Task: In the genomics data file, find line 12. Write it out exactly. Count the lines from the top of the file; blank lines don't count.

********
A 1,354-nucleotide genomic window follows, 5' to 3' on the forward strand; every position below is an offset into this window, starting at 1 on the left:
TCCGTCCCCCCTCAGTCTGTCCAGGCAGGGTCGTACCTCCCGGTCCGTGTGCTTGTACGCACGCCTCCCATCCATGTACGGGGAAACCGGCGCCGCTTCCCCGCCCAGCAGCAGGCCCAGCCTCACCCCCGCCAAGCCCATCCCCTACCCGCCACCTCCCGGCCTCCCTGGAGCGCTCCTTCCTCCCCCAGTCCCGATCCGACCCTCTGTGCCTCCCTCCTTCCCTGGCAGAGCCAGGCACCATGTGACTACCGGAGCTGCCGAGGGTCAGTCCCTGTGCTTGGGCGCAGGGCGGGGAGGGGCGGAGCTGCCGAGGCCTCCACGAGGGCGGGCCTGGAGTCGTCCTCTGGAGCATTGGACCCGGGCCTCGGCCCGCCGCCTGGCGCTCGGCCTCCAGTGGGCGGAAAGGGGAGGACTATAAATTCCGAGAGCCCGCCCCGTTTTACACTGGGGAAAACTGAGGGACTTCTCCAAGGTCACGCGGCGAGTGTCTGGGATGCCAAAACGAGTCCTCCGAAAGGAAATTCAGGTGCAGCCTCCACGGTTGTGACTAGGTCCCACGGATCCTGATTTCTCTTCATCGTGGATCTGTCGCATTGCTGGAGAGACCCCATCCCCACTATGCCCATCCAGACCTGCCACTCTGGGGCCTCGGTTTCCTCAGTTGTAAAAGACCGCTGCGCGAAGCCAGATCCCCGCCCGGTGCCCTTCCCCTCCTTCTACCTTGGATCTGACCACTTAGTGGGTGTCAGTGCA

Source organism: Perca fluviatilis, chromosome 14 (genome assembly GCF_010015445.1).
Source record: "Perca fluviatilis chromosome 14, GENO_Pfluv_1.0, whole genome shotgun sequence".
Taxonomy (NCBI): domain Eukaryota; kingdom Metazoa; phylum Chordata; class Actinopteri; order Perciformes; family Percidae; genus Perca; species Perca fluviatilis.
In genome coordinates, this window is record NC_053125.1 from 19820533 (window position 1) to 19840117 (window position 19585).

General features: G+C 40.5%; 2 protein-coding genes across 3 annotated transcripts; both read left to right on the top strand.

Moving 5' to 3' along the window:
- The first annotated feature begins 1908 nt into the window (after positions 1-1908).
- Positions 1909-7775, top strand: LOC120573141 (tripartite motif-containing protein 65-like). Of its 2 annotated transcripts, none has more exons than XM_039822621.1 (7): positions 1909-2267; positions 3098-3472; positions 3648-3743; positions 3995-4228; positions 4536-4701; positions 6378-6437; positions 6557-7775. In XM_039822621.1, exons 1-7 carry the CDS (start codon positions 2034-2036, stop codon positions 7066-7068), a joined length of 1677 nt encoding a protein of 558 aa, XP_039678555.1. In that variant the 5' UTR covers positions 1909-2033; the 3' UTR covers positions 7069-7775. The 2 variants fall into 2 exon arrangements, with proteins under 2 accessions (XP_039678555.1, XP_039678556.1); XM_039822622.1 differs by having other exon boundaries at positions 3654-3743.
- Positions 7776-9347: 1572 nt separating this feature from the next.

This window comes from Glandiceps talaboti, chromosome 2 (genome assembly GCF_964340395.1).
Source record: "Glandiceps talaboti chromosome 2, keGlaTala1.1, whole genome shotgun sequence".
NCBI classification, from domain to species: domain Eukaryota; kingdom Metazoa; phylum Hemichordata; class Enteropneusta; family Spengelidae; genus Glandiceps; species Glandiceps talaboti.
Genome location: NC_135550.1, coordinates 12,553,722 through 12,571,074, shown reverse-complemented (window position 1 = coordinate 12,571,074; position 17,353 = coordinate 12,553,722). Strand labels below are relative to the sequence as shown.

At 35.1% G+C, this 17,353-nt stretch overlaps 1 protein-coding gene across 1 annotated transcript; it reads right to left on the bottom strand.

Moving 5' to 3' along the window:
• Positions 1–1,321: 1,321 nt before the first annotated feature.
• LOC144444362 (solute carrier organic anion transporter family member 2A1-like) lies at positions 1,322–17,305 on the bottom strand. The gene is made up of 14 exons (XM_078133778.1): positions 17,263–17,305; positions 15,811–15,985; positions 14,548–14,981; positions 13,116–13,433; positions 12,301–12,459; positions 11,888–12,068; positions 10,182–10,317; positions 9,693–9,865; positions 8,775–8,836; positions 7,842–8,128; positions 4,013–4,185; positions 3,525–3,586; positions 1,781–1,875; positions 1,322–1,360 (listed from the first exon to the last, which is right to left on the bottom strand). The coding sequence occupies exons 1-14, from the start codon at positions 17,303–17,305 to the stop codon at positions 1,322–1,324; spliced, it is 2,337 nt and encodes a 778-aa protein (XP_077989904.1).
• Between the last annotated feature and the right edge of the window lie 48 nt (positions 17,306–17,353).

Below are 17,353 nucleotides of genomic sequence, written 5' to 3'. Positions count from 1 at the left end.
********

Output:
This window comes from Glandiceps talaboti, chromosome 2 (genome assembly GCF_964340395.1).